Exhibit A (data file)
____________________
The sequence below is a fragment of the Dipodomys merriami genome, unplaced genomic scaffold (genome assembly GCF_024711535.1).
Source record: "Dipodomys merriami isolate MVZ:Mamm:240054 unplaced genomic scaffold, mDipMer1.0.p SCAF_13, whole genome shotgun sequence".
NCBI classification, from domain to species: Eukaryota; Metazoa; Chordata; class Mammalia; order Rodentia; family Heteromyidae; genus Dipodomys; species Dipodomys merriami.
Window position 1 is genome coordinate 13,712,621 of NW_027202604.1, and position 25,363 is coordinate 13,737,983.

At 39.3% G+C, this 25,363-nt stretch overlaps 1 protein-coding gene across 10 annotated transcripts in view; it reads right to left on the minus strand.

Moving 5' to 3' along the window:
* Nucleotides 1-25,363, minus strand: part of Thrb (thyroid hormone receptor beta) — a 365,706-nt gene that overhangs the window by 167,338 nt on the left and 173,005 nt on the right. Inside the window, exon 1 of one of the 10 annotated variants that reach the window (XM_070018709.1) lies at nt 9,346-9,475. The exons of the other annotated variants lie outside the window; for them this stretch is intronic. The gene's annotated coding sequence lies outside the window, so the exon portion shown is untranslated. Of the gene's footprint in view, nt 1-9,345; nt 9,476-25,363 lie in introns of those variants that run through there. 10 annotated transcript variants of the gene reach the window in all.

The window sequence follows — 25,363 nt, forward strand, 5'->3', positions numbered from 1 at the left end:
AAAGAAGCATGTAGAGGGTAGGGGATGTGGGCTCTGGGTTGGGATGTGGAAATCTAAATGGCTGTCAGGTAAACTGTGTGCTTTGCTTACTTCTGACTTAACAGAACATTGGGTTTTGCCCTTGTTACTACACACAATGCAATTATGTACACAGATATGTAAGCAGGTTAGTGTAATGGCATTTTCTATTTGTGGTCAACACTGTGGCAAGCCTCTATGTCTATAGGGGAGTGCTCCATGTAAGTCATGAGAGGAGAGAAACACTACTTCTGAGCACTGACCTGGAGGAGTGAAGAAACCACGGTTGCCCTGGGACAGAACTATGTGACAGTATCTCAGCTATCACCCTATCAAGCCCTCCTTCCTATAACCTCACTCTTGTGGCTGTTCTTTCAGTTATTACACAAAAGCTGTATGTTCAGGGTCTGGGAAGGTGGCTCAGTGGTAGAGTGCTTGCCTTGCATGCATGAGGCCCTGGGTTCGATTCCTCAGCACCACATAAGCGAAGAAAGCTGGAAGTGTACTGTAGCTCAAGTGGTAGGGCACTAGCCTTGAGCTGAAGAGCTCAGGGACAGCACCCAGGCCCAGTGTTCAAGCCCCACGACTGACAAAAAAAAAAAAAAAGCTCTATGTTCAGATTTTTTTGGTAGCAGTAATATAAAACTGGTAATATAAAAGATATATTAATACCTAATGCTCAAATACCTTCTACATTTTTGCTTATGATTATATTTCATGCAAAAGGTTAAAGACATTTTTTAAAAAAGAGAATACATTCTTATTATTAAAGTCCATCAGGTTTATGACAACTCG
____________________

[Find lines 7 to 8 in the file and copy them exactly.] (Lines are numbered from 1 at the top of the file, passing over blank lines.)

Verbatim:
* Nucleotides 1-25,363, minus strand: part of Thrb (thyroid hormone receptor beta) — a 365,706-nt gene that overhangs the window by 167,338 nt on the left and 173,005 nt on the right. Inside the window, exon 1 of one of the 10 annotated variants that reach the window (XM_070018709.1) lies at nt 9,346-9,475. The exons of the other annotated variants lie outside the window; for them this stretch is intronic. The gene's annotated coding sequence lies outside the window, so the exon portion shown is untranslated. Of the gene's footprint in view, nt 1-9,345; nt 9,476-25,363 lie in introns of those variants that run through there. 10 annotated transcript variants of the gene reach the window in all.

The window sequence follows — 25,363 nt, forward strand, 5'->3', positions numbered from 1 at the left end: